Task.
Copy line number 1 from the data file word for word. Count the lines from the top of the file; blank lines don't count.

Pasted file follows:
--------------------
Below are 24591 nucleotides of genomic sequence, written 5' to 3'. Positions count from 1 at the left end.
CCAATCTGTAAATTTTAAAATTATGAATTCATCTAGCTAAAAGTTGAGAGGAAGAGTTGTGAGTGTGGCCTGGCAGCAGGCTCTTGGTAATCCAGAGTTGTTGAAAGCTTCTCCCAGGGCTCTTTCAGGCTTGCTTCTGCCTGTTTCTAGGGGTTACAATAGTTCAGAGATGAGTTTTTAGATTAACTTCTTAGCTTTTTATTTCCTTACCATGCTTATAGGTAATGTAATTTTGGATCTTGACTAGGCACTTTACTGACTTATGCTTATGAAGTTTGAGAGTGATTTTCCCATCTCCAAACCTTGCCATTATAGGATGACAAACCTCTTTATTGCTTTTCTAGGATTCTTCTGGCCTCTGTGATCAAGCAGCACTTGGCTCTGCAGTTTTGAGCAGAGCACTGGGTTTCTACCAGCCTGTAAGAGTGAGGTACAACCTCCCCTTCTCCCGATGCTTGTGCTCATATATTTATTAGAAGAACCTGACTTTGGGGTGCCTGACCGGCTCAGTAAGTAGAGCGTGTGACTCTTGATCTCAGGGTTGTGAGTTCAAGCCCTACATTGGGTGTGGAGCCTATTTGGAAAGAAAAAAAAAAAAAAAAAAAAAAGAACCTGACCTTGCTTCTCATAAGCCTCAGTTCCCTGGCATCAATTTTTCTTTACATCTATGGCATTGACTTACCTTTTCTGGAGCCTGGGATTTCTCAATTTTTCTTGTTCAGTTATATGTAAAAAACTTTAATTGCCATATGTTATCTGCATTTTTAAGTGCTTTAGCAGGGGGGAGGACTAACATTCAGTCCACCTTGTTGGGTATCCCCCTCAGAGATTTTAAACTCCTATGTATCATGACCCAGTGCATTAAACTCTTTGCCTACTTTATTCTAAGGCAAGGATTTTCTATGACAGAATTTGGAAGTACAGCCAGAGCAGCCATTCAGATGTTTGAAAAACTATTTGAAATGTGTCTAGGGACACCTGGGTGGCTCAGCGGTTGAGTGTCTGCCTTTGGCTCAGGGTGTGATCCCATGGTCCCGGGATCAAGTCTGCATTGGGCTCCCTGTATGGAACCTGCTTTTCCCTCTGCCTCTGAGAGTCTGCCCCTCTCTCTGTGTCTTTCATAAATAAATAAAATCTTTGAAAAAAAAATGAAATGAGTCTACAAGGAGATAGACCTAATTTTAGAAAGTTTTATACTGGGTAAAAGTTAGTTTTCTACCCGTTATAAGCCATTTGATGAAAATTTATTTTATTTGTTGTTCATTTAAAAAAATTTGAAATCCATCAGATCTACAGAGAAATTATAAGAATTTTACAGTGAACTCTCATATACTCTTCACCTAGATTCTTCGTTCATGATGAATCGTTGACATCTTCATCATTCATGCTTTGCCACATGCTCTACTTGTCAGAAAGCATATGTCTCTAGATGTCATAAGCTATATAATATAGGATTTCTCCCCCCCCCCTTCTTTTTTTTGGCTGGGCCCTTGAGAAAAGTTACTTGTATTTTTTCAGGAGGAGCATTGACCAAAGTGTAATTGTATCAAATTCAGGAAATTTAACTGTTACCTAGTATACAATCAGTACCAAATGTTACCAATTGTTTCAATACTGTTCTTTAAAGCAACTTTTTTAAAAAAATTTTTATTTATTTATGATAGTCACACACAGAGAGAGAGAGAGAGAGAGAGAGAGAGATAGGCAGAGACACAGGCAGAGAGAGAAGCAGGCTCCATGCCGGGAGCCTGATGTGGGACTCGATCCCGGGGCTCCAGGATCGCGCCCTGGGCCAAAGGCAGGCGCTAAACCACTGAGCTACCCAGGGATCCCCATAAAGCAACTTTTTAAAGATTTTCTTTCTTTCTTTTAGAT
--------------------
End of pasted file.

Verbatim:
Below are 24591 nucleotides of genomic sequence, written 5' to 3'. Positions count from 1 at the left end.